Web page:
The Rights of Women Employees Under the New Employment Law
By Tsegamlak Solomon | Tue Dec 03 2019
Ethiopia has recently made changes to its employment law, which was in effect for the past 16 years. Proclamation No. 1056/2019, which repealed Proclamation No. 377/2003, came into effect on September 5, 2019. Though the new law has not significantly deviated from the previous one, it has made a notable change in terms of protecting the rights of women employees. These protections are outlined below.
Sexual Violence and Harassment
One of the most significant changes is the definition given to ‘Sexual Violence and Harassment’. Surprisingly, the repealed labor proclamation did not define ‘Sexual Violence’ or ‘Harassment’, nor did it provide for any consequences for offenders. This had been a barrier to an employer’s ability to take measures against employees who are caught committing these offenses. Thankfully, the new Labor Proclamation defines ‘Sexual harassment’ as “…an act of persuading or convincing another person through utterance, signs or any other manner, to submit for sexual favor without his/her consent.” Similarly, ‘Sexual Violence’ is defined as “…an act of sexual harassment accompanied by force or an attempt thereof.” The new law doesn’t stop with just the definition, it also specifies the consequences associated with it:
An employer will be entitled to terminate an employee’s contract, who is caught committing the above act, without giving notice;
An employee who is subject to the above acts by his/her employer or managerial employee will be entitled to terminate his/her employment contract without notice. In addition, s/he will be entitled to a severance payment. The same applies if the act is committed by a co-worker and the employer fails to take measures, despite a report being made of the fact; and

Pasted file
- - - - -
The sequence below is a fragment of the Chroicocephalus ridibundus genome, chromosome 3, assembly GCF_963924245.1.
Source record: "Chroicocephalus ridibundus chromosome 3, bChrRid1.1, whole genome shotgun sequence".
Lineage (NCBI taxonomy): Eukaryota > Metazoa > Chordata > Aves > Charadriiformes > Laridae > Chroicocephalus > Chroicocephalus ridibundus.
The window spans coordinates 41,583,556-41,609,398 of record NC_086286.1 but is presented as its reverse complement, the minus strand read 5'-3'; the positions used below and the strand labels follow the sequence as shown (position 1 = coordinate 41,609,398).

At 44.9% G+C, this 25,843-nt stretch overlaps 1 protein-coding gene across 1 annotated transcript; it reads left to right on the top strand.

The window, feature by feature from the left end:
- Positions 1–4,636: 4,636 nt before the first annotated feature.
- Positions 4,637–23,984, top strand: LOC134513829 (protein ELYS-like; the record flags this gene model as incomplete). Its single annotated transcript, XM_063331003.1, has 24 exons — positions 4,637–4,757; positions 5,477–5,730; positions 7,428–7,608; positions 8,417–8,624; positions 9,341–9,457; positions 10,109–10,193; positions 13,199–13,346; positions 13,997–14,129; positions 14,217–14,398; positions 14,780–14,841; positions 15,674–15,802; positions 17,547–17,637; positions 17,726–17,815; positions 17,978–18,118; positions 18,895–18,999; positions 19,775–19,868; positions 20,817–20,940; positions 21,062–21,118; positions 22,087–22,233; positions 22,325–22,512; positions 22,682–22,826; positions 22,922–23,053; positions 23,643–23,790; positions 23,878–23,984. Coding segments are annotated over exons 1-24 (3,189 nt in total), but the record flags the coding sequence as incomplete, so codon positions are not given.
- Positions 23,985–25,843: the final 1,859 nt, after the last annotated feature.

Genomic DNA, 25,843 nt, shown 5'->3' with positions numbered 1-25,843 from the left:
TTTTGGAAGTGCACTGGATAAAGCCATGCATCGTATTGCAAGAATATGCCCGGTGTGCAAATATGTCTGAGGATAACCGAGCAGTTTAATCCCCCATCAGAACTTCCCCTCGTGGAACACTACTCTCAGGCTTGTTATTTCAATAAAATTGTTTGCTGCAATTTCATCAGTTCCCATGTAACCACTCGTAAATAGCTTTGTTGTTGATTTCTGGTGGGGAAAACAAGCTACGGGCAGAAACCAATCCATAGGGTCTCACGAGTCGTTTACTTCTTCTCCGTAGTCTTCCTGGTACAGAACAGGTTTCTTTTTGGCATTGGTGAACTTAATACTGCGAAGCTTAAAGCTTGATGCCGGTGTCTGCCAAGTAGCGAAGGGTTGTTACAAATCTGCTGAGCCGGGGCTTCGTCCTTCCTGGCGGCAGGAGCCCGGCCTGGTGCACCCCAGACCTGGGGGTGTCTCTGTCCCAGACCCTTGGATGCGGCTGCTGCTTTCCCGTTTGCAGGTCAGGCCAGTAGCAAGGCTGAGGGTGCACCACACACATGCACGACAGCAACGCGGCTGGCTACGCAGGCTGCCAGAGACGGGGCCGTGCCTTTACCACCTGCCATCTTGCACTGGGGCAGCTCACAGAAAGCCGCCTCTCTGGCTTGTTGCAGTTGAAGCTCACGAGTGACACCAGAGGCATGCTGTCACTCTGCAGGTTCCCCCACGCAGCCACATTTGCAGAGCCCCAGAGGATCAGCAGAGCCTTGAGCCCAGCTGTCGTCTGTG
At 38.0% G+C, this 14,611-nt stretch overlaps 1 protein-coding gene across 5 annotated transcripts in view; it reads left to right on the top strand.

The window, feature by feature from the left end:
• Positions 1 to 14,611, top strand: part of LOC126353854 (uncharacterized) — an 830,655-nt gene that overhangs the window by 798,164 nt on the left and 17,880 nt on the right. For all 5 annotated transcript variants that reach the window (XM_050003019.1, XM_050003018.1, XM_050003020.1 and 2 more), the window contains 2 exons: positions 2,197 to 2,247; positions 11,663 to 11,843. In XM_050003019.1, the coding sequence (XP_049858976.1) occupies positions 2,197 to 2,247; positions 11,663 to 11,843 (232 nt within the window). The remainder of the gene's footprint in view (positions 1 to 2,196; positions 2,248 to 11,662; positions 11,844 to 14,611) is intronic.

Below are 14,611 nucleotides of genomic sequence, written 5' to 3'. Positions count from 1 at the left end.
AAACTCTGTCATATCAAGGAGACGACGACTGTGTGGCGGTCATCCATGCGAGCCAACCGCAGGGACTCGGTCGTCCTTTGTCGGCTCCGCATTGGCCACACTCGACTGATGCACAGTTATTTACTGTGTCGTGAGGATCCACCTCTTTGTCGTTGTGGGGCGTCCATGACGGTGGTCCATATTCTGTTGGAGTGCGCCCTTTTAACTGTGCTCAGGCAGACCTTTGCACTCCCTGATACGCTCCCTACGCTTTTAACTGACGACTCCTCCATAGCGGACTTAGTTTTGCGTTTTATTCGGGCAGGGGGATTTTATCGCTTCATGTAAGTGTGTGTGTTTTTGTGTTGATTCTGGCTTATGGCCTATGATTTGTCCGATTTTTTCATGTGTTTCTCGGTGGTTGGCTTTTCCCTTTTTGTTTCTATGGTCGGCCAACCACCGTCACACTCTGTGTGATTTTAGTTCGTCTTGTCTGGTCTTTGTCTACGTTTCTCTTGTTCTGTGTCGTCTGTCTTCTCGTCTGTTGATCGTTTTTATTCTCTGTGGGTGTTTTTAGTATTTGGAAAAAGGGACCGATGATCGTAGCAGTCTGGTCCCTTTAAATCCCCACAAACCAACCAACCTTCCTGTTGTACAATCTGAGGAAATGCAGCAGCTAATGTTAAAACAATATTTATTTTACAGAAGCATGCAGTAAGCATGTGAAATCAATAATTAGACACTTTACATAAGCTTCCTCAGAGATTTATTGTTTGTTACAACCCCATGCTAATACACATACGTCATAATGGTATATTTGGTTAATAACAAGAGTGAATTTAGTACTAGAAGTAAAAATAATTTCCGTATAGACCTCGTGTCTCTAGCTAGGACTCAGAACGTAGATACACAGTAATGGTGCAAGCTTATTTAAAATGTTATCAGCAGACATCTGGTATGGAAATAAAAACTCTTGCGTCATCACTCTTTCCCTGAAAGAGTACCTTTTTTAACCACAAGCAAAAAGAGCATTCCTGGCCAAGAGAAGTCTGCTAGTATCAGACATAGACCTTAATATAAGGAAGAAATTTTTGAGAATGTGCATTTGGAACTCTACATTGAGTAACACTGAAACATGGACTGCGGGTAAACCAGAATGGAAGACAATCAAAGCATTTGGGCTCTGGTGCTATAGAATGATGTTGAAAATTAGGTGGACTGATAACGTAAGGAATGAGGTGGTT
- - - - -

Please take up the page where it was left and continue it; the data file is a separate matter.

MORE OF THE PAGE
In addition to the severance payment specified above, a victim of sexual harassment and violence will be entitled to compensation equal to three (3) months’ salary.
Reduction of the Workforce
The repealed proclamation had established a retainer arrangement for certain groups of employees during a reduction of the workforce by an employer. The new proclamation expanded the groups protected by this retainer arrangement to include new mothers whose babies are under four months old. This is in addition to expectant mothers, who were also covered under the repealed proclamation.
The repealed proclamation provided for thirty (30) consecutive days pre-natal and sixty (60) consecutive days post-natal leave for expectant mothers. The new proclamation has made adjustments to this. Under the new proclamation, the pre-natal leave remained the same, but the post-natal leave has been expanded to ninety (90) consecutive days.
Both the repealed and the current proclamation provide for non-discrimination of women employees against their male counterparts in all respects. However, the new proclamation goes beyond that and provides for affirmative action in order for female employees to be given priority if they score equal results with male employees while competing for employment, promotion or any other employment benefits.
Overall, the new labor proclamation did not make a significant change to the already existing labor laws, despite compiling what had been scattered through different amendments and court decisions. However, when it comes to the protection of the rights of women employees, it is considered a huge step forward from where it has been.
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